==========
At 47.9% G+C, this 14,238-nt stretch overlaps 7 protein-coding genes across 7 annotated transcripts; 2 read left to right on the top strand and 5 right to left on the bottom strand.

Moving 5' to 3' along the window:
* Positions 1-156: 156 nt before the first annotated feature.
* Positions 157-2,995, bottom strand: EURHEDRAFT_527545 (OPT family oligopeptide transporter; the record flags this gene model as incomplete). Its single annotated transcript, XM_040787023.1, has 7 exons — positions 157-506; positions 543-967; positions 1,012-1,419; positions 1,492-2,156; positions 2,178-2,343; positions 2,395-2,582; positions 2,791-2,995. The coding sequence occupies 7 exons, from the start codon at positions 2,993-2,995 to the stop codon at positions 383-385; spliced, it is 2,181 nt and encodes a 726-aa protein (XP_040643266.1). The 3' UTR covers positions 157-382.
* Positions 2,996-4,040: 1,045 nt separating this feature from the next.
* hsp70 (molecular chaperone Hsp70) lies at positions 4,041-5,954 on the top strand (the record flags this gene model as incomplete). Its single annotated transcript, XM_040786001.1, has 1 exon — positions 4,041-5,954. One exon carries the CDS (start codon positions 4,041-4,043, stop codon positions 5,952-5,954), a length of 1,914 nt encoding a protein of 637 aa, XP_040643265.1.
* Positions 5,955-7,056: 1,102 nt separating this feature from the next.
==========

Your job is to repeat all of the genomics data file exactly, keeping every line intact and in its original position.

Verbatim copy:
At 47.9% G+C, this 14,238-nt stretch overlaps 7 protein-coding genes across 7 annotated transcripts; 2 read left to right on the top strand and 5 right to left on the bottom strand.

Moving 5' to 3' along the window:
* Positions 1-156: 156 nt before the first annotated feature.
* Positions 157-2,995, bottom strand: EURHEDRAFT_527545 (OPT family oligopeptide transporter; the record flags this gene model as incomplete). Its single annotated transcript, XM_040787023.1, has 7 exons — positions 157-506; positions 543-967; positions 1,012-1,419; positions 1,492-2,156; positions 2,178-2,343; positions 2,395-2,582; positions 2,791-2,995. The coding sequence occupies 7 exons, from the start codon at positions 2,993-2,995 to the stop codon at positions 383-385; spliced, it is 2,181 nt and encodes a 726-aa protein (XP_040643266.1). The 3' UTR covers positions 157-382.
* Positions 2,996-4,040: 1,045 nt separating this feature from the next.
* hsp70 (molecular chaperone Hsp70) lies at positions 4,041-5,954 on the top strand (the record flags this gene model as incomplete). Its single annotated transcript, XM_040786001.1, has 1 exon — positions 4,041-5,954. One exon carries the CDS (start codon positions 4,041-4,043, stop codon positions 5,952-5,954), a length of 1,914 nt encoding a protein of 637 aa, XP_040643265.1.
* Positions 5,955-7,056: 1,102 nt separating this feature from the next.